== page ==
• 1 Peking University People's Hospital, Beijing, China
  • 2 National University Hospital, Singapore. Electronic address:
  • 3 Ruijin Hospital, Shanghai Jiao Tong University School of Medicine, Shanghai, China
  • 4 National Hospital for Tropical Diseases, Hanoi, Vietnam
  • 5 Songklanagarind Hospital, Songkla, Thailand
  • 6 Xiangya Hospital, Central South University, Changsha, Hunan, China
  • 7 Shanghai Public Health Clinical Centre, Shanghai, China
  • 8 Guangzhou No 8 People's Hospital, Guangzhou, Guangdong, China
  • 9 West China Hospital, Sichuan University, Chengdu, Sichuan, China
  • 10 Beijing Ditan Hospital, Beijing, China
  • 11 Hospital for Tropical Diseases, Ho Chi Minh City, Vietnam
  • 12 The First Hospital of Jilin University, Changchun, Jilin, China
  • 13 Jinan Infectious Disease Hospital, Jinan, Shandong, China
  • 14 Ramathibodi Hospital, Mahidol University, Bangkok, Thailand
  • 15 Shengjing Hospital of China Medical University, Shenyang, Liaoning, China
  • 16 Maharaj Nakorn Chiang Mai Hospital, Chiang Mai, Thailand
  • 17 The 3rd Hospital of Hebei Medical University, Shijiazhuang, Hebei, China
  • 18 Singapore General Hospital, Singapore
  • 19 Tongji Hospital Affiliated to Tongji Medicine College, Huazhong University of Science and Technology, Wuhan, Hubei, China
  • 20 Hospital Tengku Ampuan Afzan, Kuantan, Pahang, Malaysia
  • 21 Gilead Sciences, Foster City, CA, USA
  • 22 The Second Hospital of Nanjing, Affiliated to South East University, Nanjing, Jiangsu, China
  • 23 Bach Mai Hospital, Hanoi, Vietnam
  • 24 Peking University First Hospital, Beijing, China
  • 25 Siriraj Hospital, Mahidol University, Bangkok, Thailand
  • 26 The Second Affiliated Hospital of Chongqing Medical University, Chongqing, China
  • 27 King Chulalongkorn Memorial Hospital, Bangkok, Thailand
  • 28 The First Affiliated Hospital of Nanchang University, Nanchang, Jiangxi, China
  • 29 The Third Affiliated Hospital, Sun Yat-Sen University, Guangzhou, Guangdong, China
  • 30 The People's Hospital of Hainan Province, Haikou, Hainan, China
  • 31 People's Hospital 115, Ho Chi Minh City, Vietnam
  • 32 Henan Province People's Hospital, Zhengzhou, Henan, China
  • 33 The Second Xiangya Hospital of Central South University, Changsha, China
  • 34 Jiangsu Province People's Hospital, Nanjing, Jiangsu, China
  • 35 The First Affiliated Hospital of Guangxi Medical University, Nanning, Guangxi, China
  • 36 Beijing You-An Hospital, Capital Medical University, Beijing, China
  • 37 University Malaya Medical Centre, Kuala Lumpur, Malaysia
  • 38 Nanfang Hospital of Southern Medical University, Guangzhou, Guangdong, China
  • 39 Beijing Friendship Hospital Affiliate of Capital, Beijing, China
Lancet Gastroenterol Hepatol, 2019 02;4(2):127-134.
PMID: 30555048 DOI: 10.1016/S2468-1253(18)30343-1


BACKGROUND: Treatment with combined sofosbuvir and velpatasvir has resulted in high sustained virological response rates in patients chronically infected with hepatitis C virus (HCV) with genotypes 1-6 in clinical trials and real-world settings, but its efficacy and safety has not been assessed in Asia, a region with diverse HCV genotypes.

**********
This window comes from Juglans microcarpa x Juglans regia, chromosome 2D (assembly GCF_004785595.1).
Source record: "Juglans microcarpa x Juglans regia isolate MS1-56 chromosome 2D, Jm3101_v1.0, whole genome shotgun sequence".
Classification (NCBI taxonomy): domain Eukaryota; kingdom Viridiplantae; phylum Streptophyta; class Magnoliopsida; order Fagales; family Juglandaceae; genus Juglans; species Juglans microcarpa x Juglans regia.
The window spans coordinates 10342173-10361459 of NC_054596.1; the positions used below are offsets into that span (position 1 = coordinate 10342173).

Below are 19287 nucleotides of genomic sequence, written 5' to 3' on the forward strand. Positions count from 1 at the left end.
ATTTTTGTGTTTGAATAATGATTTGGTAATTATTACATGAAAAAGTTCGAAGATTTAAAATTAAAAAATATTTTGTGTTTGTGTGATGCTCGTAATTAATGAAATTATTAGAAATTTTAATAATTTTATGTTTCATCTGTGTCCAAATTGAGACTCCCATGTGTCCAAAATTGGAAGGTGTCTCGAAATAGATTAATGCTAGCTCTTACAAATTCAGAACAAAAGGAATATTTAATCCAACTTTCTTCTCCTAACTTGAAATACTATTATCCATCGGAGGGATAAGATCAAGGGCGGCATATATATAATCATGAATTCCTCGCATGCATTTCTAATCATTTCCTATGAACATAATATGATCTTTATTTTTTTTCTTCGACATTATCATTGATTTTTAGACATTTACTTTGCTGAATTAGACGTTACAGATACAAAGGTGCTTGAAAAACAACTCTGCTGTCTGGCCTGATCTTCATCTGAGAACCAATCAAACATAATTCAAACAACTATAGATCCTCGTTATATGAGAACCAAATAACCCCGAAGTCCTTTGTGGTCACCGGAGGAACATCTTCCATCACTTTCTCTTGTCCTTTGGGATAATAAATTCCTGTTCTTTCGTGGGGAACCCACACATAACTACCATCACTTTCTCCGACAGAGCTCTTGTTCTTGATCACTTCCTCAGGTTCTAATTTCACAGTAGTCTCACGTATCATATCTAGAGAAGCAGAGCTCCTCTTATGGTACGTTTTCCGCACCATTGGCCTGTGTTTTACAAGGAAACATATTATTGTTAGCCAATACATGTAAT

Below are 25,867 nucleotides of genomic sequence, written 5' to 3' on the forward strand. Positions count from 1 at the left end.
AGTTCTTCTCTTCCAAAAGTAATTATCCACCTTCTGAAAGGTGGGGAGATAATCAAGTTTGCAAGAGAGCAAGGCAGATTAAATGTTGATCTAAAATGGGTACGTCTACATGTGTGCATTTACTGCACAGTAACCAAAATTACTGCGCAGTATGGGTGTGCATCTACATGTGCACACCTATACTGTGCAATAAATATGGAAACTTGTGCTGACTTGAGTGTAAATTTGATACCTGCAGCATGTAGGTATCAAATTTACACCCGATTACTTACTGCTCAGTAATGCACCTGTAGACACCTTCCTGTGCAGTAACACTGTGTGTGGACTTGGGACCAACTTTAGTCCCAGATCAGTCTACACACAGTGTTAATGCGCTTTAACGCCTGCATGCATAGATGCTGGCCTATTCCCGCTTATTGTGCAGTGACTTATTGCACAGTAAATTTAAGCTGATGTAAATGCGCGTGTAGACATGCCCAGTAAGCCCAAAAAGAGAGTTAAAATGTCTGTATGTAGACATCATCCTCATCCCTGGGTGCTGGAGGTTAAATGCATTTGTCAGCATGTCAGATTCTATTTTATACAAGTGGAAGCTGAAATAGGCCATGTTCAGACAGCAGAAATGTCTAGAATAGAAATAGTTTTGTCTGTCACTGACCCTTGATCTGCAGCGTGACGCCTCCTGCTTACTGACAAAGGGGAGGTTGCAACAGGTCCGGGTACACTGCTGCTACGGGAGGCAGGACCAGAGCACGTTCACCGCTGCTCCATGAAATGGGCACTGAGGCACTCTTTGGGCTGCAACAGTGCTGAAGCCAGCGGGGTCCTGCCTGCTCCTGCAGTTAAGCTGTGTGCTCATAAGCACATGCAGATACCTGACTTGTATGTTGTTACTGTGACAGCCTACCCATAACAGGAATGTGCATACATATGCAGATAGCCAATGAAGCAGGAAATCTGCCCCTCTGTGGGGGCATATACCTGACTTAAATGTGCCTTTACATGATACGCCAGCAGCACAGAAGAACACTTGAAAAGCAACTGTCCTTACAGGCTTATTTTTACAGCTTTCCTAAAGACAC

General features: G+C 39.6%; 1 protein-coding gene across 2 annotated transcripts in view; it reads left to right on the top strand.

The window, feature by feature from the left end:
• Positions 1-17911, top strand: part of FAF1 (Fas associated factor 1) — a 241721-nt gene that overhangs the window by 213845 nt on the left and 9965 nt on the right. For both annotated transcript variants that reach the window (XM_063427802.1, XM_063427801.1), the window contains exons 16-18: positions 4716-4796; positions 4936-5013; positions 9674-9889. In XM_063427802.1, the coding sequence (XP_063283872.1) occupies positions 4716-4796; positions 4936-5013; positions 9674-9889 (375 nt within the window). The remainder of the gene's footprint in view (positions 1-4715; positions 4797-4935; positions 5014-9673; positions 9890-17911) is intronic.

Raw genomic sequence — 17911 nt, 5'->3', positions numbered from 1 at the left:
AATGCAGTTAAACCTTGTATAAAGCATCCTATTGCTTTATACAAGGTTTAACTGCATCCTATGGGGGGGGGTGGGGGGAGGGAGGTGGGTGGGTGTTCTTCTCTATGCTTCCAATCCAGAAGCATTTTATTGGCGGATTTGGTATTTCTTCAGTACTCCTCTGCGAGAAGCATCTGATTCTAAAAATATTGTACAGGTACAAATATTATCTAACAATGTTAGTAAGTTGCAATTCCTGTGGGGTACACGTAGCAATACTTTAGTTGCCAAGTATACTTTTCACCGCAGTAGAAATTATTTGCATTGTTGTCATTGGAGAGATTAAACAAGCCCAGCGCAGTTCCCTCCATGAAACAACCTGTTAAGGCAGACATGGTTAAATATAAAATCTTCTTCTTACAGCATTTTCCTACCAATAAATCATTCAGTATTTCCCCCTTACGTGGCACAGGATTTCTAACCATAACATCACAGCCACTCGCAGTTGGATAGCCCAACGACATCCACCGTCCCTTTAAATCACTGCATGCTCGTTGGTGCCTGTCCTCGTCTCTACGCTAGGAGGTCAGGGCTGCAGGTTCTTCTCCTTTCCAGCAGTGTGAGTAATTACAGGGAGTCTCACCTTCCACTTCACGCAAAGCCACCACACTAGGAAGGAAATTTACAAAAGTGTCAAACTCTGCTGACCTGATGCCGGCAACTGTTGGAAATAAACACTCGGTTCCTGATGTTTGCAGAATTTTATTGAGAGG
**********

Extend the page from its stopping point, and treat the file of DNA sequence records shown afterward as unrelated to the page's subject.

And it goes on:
METHODS: In this single-arm, open-label, phase 3 trial, we recruited patients from 38 sites across China, Thailand, Vietnam, Singapore, and Malaysia, who were chronically infected with HCV genotypes 1-6, and were HCV treatment-naive or treatment-experienced, either without cirrhosis or with compensated cirrhosis. Patients self-administered a combined sofosbuvir (400 mg) and velpatasvir (100 mg) tablet once daily for 12 weeks. The primary efficacy endpoint was sustained virological response, defined as HCV RNA less than 15 IU/mL at 12 weeks after completion of treatment (SVR12), assessed in all patients who received at least one dose of study drug. The primary safety endpoint was the proportion of adverse events leading to premature discontinuation of study drug. This trial is registered with, number NCT02671500, and is completed.

FINDINGS: Between April 14, 2016, and June 30, 2017, 375 patients were enrolled in the study, of whom 374 completed the full treatment course and one discontinued treatment. Overall, 362 (97% [95% CI 94-98]) of 375 patients achieved SVR12. Among 42 patients with HCV genotype 3b, all of whom had baseline resistance-associated substitutions in NS5A, 25 (89% [95% CI 72-98]) of 28 patients without cirrhosis and seven (50% [23-77]) of 14 patients with cirrhosis achieved SVR12. The most common adverse events were upper respiratory tract infection (36 [10%] patients) and headache (18 [5%] patients). There were no discontinuations due to adverse events. Serious adverse events were reported in three (1%) patients, none of which was judged to be related to sofosbuvir-velpatasvir treatment.

INTERPRETATION: Consistent with data from other phase 3 studies, single-tablet sofosbuvir-velpatasvir for 12 weeks is an efficacious and safe treatment for Asian patients with chronic HCV infection, but might have lower efficacy in those infected with HCV genotype 3b and with cirrhosis.

FUNDING: Gilead Sciences.

* Title and MeSH Headings from MEDLINE®/PubMed®, a database of the U.S. National Library of Medicine.